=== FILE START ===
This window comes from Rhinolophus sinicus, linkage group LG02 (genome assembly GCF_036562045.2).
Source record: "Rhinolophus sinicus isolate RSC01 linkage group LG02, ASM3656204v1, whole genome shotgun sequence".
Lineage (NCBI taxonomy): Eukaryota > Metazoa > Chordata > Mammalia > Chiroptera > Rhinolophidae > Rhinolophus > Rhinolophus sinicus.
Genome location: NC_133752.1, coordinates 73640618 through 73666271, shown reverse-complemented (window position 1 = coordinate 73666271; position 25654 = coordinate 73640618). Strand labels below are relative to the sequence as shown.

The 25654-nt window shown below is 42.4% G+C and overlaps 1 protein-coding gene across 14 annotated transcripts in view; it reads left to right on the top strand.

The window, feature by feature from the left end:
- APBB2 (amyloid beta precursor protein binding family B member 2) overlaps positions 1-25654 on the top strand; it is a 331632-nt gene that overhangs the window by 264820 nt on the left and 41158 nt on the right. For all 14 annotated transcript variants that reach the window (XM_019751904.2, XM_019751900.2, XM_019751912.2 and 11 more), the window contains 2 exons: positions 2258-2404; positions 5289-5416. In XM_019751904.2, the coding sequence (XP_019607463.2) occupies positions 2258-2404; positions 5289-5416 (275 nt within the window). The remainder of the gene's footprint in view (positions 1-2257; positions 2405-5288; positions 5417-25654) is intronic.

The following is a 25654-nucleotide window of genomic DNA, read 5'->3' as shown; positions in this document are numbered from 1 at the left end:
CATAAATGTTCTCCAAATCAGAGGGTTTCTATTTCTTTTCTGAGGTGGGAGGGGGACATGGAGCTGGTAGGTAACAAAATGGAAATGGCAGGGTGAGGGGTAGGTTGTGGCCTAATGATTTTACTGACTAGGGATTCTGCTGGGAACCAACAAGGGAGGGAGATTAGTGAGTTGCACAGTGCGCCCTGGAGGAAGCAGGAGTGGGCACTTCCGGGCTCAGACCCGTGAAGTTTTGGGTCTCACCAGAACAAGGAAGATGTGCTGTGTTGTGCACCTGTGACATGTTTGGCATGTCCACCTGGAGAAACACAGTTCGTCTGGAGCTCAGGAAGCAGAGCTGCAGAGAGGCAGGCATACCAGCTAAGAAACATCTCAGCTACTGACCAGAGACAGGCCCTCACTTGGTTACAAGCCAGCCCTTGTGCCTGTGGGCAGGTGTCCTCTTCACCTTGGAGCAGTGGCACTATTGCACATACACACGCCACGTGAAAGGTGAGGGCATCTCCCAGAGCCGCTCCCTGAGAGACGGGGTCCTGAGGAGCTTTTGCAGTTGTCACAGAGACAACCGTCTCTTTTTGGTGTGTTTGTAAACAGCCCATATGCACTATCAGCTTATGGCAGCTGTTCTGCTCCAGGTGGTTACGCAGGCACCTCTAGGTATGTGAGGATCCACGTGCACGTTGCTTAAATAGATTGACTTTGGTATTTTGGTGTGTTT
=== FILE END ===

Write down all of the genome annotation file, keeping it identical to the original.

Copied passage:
This window comes from Rhinolophus sinicus, linkage group LG02 (genome assembly GCF_036562045.2).
Source record: "Rhinolophus sinicus isolate RSC01 linkage group LG02, ASM3656204v1, whole genome shotgun sequence".
Lineage (NCBI taxonomy): Eukaryota > Metazoa > Chordata > Mammalia > Chiroptera > Rhinolophidae > Rhinolophus > Rhinolophus sinicus.
Genome location: NC_133752.1, coordinates 73640618 through 73666271, shown reverse-complemented (window position 1 = coordinate 73666271; position 25654 = coordinate 73640618). Strand labels below are relative to the sequence as shown.

The 25654-nt window shown below is 42.4% G+C and overlaps 1 protein-coding gene across 14 annotated transcripts in view; it reads left to right on the top strand.

The window, feature by feature from the left end:
- APBB2 (amyloid beta precursor protein binding family B member 2) overlaps positions 1-25654 on the top strand; it is a 331632-nt gene that overhangs the window by 264820 nt on the left and 41158 nt on the right. For all 14 annotated transcript variants that reach the window (XM_019751904.2, XM_019751900.2, XM_019751912.2 and 11 more), the window contains 2 exons: positions 2258-2404; positions 5289-5416. In XM_019751904.2, the coding sequence (XP_019607463.2) occupies positions 2258-2404; positions 5289-5416 (275 nt within the window). The remainder of the gene's footprint in view (positions 1-2257; positions 2405-5288; positions 5417-25654) is intronic.

The following is a 25654-nucleotide window of genomic DNA, read 5'->3' as shown; positions in this document are numbered from 1 at the left end:
CATAAATGTTCTCCAAATCAGAGGGTTTCTATTTCTTTTCTGAGGTGGGAGGGGGACATGGAGCTGGTAGGTAACAAAATGGAAATGGCAGGGTGAGGGGTAGGTTGTGGCCTAATGATTTTACTGACTAGGGATTCTGCTGGGAACCAACAAGGGAGGGAGATTAGTGAGTTGCACAGTGCGCCCTGGAGGAAGCAGGAGTGGGCACTTCCGGGCTCAGACCCGTGAAGTTTTGGGTCTCACCAGAACAAGGAAGATGTGCTGTGTTGTGCACCTGTGACATGTTTGGCATGTCCACCTGGAGAAACACAGTTCGTCTGGAGCTCAGGAAGCAGAGCTGCAGAGAGGCAGGCATACCAGCTAAGAAACATCTCAGCTACTGACCAGAGACAGGCCCTCACTTGGTTACAAGCCAGCCCTTGTGCCTGTGGGCAGGTGTCCTCTTCACCTTGGAGCAGTGGCACTATTGCACATACACACGCCACGTGAAAGGTGAGGGCATCTCCCAGAGCCGCTCCCTGAGAGACGGGGTCCTGAGGAGCTTTTGCAGTTGTCACAGAGACAACCGTCTCTTTTTGGTGTGTTTGTAAACAGCCCATATGCACTATCAGCTTATGGCAGCTGTTCTGCTCCAGGTGGTTACGCAGGCACCTCTAGGTATGTGAGGATCCACGTGCACGTTGCTTAAATAGATTGACTTTGGTATTTTGGTGTGTTT